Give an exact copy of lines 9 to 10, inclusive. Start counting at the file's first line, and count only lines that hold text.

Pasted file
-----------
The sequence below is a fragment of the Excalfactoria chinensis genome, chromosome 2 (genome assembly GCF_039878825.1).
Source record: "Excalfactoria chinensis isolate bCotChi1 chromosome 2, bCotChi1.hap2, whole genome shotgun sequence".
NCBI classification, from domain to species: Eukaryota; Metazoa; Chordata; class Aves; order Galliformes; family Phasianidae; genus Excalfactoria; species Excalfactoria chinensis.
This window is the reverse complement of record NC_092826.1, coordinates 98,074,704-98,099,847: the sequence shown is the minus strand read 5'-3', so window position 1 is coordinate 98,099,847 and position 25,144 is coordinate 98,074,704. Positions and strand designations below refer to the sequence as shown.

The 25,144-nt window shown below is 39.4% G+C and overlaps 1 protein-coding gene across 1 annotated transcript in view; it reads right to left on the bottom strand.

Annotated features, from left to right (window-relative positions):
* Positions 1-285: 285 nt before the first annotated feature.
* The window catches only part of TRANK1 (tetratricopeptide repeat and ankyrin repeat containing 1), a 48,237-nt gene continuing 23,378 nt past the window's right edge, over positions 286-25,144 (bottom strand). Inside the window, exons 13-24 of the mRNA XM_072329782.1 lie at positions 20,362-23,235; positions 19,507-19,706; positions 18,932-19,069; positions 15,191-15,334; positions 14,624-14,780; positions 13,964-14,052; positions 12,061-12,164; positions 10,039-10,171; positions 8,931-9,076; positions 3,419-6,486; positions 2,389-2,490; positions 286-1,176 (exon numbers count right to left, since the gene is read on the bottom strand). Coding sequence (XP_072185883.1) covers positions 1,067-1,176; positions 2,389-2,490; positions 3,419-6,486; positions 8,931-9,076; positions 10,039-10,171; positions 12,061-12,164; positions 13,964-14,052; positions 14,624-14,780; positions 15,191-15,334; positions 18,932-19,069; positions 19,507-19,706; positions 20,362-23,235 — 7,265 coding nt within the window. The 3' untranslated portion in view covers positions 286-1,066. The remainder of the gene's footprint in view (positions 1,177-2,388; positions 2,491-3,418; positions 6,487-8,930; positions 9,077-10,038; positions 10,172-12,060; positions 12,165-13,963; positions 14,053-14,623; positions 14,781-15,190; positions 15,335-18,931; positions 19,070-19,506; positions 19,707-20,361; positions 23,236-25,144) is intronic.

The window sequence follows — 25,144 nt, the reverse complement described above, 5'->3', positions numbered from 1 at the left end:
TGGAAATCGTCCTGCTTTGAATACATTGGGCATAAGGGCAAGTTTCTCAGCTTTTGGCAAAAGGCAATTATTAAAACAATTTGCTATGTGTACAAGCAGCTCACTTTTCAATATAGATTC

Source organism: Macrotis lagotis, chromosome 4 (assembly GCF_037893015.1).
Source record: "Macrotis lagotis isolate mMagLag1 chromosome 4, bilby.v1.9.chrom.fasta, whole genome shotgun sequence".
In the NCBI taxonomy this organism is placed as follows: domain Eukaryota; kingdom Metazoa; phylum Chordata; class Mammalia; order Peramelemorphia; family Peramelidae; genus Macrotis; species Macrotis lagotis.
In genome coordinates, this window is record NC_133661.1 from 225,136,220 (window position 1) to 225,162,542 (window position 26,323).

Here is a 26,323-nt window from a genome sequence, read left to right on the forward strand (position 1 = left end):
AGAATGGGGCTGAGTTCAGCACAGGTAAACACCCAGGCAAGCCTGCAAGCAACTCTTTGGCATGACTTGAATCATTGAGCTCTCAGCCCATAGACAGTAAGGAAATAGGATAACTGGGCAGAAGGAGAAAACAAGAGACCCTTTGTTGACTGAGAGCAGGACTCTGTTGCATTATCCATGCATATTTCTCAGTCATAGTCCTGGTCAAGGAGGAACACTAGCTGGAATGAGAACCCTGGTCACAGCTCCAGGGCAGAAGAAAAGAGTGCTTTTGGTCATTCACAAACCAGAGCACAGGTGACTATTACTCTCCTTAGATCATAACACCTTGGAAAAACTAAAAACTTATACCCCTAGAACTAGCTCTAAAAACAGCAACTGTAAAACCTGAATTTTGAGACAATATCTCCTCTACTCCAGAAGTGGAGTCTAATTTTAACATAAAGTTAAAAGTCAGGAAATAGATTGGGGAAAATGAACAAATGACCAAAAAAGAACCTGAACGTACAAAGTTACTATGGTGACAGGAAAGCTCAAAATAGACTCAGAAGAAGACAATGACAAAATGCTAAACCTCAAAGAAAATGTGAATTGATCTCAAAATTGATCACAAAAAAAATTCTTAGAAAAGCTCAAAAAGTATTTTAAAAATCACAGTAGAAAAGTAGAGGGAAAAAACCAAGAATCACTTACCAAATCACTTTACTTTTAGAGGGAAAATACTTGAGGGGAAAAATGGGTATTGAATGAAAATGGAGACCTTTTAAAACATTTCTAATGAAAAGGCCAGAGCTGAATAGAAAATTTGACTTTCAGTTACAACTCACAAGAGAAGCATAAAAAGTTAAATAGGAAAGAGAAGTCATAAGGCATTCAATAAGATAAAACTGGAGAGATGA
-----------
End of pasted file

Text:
The window sequence follows — 25,144 nt, the reverse complement described above, 5'->3', positions numbered from 1 at the left end:
TGGAAATCGTCCTGCTTTGAATACATTGGGCATAAGGGCAAGTTTCTCAGCTTTTGGCAAAAGGCAATTATTAAAACAATTTGCTATGTGTACAAGCAGCTCACTTTTCAATATAGATTC